Arthur B. McCullah described a superheterodyne using Giblin-Remler coils in the April, 1924, Radio Age magazine. The McCullah superhet had more refinements than my superhet, including tuned secondary coils in the IF amplifier, a stability control for the IF amplifier, a C battery for the audio amplifier, and the tubes in the IF amplifier shared a single filament rheostat. The circuitry of my Giblin-Remler superhet should predate the McCullah superhet.

     The table below records the pass band frequency response of the various stages in the IF amplifier.

Type

Peak Freq.

Lower 3 dB

Upper 3 dB

Bandwidth

Relative gain

Pri. ohms

Sec. ohms

#1

127.6 KC

118.9 KC

134.1 KC

15.2 KC

7.6

6.3

35.2

#2

124.5 KC

117.2 KC

130.9 KC

13.7 KC

10.7

6.3

34.5

#3

122.1 KC

114.2 KC

129.0 KC

14.8 KC

8.04

6.3

35.2

#4

93.5 KC

35.5 KC

234.5 KC

199 KC

5.4

34.6

NA

     The first three stages of the IF amplifier were configured as air core transformers and they all had similar characteristics. The primary coils were shunted with a .001 mfd capacitor (the measured values were .00067 mfd, .00064 mfd, and .00085 mfd). The inductances of the primary coils measured about 6.3 millihenries, which should produce resonant frequencies of 77 KC, 79 KC, and 69 KC). Because of the close coupling of the primary and secondary, the transformers were actually producing two peaks, a smaller peak at about 75 KC and a larger peak at about 125 KC. Why wasn’t the larger peak closer to 70-80 KC? I don’t know for sure, but it could be that the secondary coil has a resonant frequency of itself by virtue of the secondary inductance and its self capacity, which is more pronounced than the resonant frequency of the primary.
     The fourth stage was different than the first three stages, having a plate tuned circuit only, and RC coupling the plate to the grid of the second detector. The inductance of this coil is larger than the inductance of the primary coils of the first three stages, and it should have a smaller capacitance in shunt to get the correct resonant frequency. This capacitor is physically different than the other IF transformer capacitors and there is no visible value marked on the capacitor. The capacitor will not measure on my Sencore LC53 capacitance meter (indicating a bad capacitor). It does not register any leakage current on the LC53 either. However, the capacitor must have a relatively large RF leakage, and it is probably responsible for the very wide frequency response of this stage.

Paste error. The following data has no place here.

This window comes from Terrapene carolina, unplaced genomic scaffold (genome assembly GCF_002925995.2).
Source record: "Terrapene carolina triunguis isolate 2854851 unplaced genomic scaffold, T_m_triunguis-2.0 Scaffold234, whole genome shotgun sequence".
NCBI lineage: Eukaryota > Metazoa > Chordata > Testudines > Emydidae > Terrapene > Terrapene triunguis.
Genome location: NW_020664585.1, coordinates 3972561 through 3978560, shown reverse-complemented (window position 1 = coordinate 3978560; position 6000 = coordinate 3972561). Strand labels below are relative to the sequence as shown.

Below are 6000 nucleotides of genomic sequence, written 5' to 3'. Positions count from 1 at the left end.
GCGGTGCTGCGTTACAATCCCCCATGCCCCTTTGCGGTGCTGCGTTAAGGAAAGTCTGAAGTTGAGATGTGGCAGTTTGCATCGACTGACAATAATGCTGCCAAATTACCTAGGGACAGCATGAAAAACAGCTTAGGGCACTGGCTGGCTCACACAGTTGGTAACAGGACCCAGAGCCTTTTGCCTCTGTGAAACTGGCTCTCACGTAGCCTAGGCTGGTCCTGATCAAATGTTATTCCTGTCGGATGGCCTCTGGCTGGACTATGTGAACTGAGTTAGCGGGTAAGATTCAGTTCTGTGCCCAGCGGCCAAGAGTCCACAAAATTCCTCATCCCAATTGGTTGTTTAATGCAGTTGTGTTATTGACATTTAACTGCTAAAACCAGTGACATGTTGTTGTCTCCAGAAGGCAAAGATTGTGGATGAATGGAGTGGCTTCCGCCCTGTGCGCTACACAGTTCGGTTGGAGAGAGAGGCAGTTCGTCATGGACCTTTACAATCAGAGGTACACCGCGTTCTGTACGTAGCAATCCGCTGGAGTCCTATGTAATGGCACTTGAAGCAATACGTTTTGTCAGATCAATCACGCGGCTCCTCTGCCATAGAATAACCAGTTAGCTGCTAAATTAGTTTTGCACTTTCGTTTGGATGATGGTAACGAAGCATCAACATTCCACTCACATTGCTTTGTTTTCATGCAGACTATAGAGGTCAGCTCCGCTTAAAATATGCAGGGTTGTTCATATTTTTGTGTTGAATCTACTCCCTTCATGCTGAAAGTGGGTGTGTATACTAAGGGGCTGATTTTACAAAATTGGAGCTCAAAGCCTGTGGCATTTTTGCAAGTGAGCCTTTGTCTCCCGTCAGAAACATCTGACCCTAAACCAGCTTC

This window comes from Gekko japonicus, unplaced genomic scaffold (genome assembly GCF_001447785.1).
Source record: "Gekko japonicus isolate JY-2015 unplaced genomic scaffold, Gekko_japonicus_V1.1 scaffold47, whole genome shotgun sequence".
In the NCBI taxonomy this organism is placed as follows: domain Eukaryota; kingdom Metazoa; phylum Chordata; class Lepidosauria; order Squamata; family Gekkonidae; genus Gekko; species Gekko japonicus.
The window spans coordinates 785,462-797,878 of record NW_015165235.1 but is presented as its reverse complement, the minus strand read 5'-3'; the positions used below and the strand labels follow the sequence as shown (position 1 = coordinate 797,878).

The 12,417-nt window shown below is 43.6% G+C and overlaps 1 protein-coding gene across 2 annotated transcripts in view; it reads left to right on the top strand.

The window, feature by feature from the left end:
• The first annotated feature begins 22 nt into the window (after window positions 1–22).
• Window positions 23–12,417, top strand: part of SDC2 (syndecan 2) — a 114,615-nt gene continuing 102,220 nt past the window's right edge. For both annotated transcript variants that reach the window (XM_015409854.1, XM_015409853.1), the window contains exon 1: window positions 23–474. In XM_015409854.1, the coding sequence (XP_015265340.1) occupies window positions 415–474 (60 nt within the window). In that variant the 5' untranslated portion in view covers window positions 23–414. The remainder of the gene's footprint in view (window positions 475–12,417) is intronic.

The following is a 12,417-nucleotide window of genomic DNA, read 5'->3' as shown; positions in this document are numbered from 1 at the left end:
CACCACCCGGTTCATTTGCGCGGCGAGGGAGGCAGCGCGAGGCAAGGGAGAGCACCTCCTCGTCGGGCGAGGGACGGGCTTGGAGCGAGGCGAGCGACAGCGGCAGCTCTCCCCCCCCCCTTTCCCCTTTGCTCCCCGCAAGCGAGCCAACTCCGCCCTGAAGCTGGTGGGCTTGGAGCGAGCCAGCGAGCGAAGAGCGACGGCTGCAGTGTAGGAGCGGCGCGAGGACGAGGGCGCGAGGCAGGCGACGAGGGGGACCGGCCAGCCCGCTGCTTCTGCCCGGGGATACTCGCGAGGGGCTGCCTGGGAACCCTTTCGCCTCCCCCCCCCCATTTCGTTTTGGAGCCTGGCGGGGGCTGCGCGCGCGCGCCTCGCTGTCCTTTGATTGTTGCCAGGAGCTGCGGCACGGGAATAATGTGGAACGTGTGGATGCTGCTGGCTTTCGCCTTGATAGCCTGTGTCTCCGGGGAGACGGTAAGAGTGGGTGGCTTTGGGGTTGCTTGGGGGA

Giblin-Remler advertisement Radio June 1922 p42
Giblin-Remler advertisement Radio June 1922 p43

     The two scans above show a Giblin-Remler advertisement in the June, 1922, Radio magazine.

This page was added to the site on June 29, 2017

August 9, 2017 Update:

     It is possible that Victor Grriff designed this “Type S.H. 8” Giblin-Remler Super-Heterodyne as a prototype for his Receptrad Type SH8-1 Super-Heterodyne of 1924. Besides the obvious name connection, the Receptrad looks a lot like the earlier Giblin-Remler. The Receptrad has a much more refined circuit than the Giblin-Remler. Check out this LINK for a comparison to the Receptrad.